US AIRWAYS CRASH: SURVIVORS SPEAK
Developing and updated throughout the day
Here are survivor accounts of the crash of US Airways flight 1549 into the Hudson River:
UPDATE 1/15 9:59 PM:
The New York Times reports on the status of passengers:
Update on the passengers: Most have been released from local hospitals after examination or treatment. A spokeswoman for the Bank of America, Kelly Sapp, said 23 of the bank's employees were on board the plane. The company's headquarters are in North Carolina. The employees, who were not returning for any particular meeting, were all accounted for and safe.
UPDATE 1/15 6:08 PM:
A mother and baby were on board the plane, according to NYC Mayor Mike Blooomberg and passenger Jeff Kolodajy, 31, of Norwalk, Conn. who talked to the Newark Star-Ledger:
"Everyone's fine. There was a lady with her baby and she was trying to crawl over the seats. And I said, women and children first. She got off," said Kolodajy, who praised the effort by the pilot.
"I tell you what. It says a lot about people. He knew we were going down," Kolodajy said. "The engine blew out about three minutes, we circled around to the Hudson. Pilot said, look, we're going down. We looked at one another and said prayers."
UPDATE 1/15 6:05 PM:
According to the Associated Press, several employees of Bank of America and Wells Fargo banks were aboard the plane:
Bank of America Corp. and Wells Fargo & Co. say a number of employees of the Charlotte-based banks were on board a US Airways plane that crashed into New York's Hudson River.
Wells Fargo spokeswoman Mary Eshet said Thursday that three employees were on US Airways Flight 1549, and all are safe.
At Bank of America, spokeswoman Nicole Nastacie said the nation's largest bank was confirming the whereabouts of its employees and working with authorities to gather more information.
UPDATE 1/15 5:56 PM:
WCBS-TV is reporting that passengers were being treated for hypothermia and shock:
According to [CBS's Marcia] Kramer, survivors told her that about two minutes after takeoff, a loud "boom" was heard and the plane began descending. She reported seeing a flight attendant being taken away on a stretcher, though she said it appeared that was among the more serious injuries.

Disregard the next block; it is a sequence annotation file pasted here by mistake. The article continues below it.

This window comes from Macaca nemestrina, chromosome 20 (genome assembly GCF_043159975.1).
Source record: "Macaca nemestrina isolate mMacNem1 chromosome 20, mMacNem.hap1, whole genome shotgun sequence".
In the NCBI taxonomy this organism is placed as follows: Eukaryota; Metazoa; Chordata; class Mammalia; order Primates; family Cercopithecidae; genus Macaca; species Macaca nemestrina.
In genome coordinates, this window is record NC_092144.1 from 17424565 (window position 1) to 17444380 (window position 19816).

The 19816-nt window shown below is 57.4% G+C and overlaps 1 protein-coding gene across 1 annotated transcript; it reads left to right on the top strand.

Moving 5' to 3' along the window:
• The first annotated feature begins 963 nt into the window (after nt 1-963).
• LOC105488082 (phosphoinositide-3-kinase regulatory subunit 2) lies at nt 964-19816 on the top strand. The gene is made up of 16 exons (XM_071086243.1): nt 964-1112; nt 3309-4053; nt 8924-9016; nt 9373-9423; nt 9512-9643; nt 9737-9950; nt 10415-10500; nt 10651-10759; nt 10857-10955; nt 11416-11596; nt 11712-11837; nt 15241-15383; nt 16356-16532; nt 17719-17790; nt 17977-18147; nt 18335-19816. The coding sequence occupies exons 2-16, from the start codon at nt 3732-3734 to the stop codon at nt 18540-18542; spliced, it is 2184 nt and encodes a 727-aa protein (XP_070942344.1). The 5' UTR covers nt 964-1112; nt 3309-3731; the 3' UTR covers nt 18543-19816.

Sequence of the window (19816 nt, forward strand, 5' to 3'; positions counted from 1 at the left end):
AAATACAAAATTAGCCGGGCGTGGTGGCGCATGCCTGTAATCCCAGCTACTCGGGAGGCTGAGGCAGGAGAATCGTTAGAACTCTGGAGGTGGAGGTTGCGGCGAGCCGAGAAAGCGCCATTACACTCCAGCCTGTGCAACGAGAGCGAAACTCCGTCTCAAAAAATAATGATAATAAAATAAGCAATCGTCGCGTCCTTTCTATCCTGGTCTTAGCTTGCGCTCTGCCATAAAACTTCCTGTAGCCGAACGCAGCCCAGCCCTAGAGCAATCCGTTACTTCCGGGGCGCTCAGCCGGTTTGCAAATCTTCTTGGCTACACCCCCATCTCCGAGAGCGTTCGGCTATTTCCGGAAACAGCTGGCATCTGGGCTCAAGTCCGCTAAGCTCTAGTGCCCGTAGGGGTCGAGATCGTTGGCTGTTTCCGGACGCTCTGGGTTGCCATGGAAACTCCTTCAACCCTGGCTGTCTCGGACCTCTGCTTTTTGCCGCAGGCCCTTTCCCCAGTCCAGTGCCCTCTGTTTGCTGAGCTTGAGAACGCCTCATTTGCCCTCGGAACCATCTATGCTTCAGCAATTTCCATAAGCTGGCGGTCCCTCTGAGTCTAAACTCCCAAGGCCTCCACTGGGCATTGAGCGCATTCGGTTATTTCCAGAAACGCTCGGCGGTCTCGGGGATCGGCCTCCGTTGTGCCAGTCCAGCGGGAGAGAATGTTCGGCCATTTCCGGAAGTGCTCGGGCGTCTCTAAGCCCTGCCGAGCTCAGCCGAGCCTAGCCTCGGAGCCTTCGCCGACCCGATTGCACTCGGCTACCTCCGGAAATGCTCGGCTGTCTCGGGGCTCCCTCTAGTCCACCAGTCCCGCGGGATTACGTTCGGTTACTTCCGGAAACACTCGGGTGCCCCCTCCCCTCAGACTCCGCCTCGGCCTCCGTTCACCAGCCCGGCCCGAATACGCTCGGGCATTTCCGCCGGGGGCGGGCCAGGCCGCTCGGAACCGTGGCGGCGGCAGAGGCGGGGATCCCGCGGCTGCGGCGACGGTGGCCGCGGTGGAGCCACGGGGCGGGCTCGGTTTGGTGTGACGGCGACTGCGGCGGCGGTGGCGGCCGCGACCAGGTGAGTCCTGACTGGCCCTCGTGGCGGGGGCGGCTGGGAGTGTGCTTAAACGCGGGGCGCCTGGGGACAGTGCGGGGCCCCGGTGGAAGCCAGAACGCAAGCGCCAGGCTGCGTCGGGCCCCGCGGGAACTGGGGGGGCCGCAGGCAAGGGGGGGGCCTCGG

"As we got lower and lower the pilot said brace for impact and we landed," one survivor told CBS 2.
"It was just going down further and further and further and then all of a sudden it was gone," a witness named Peter Chinchino told CBS 2. "I'm shaking, it was crazy. I couldn't believe what I was seeing. There was nothing wrong with the plane, it wasn't wobbling, there was no smoke coming out of it!"
UPDATE 1/15 5:50 PM:
Several survivors are suffering hypothermia, including a husband and wife, reports MSNBC.
Fox News reports:
As many has 4 people may have hypothermia-related injuries, but no significant injuries were reported among the survivors.
UPDATE 1/15 5:20 PM:
A passenger told Reuters there was what sounded like an explosion a few minutes after takeoff.
"The engine blew. There was fire everywhere and it smelled like gas," Jeff Kolodjay, from Norwalk, Connecticut, told Reuters on a midtown Manhattan quay. "People were bleeding all over. We hit the water pretty hard. It was scary."
In a live interview with a rescued passenger identified as Alberto Panero, CNN's Wolf Blitzer reported that all passengers are safe and that the emergency exit was smoothly handled by US Airways staff.
When asked about his feelings immediately after the rescue Alberto Panero replied, "It was a near death experience (that) thankfully did not turn that way." Passengers are crediting pilots and crew with averting a potential tragedy.
Here is CNN's Wolf Blitzer interviewing passenger Alberto Panero:
Another interview with a survivor:
WATCH: Video of passengers leaving the site of the crash:
Here is the New York Times reporting on passengers being rescued:
Shortly before 4 p.m., a New York Waterways ferry pulled into Pier 79 at 39th Street and 12th Avenue and, led by a man wrapped only in a blanket, about 15 passengers from the airplane were escorted into the ferry terminal. No one was carrying any belongings.
"They look amazingly calm, but I bet their hearts are racing," said Bob Grindrod, of Syracuse, who was waiting to board a ferry for New Jersey.
City officials told the New York Times that "everyone is accounted for, they are all out of the plane. They are going to New Jersey and New York, to three different piers. We don't believe we have any fatalities."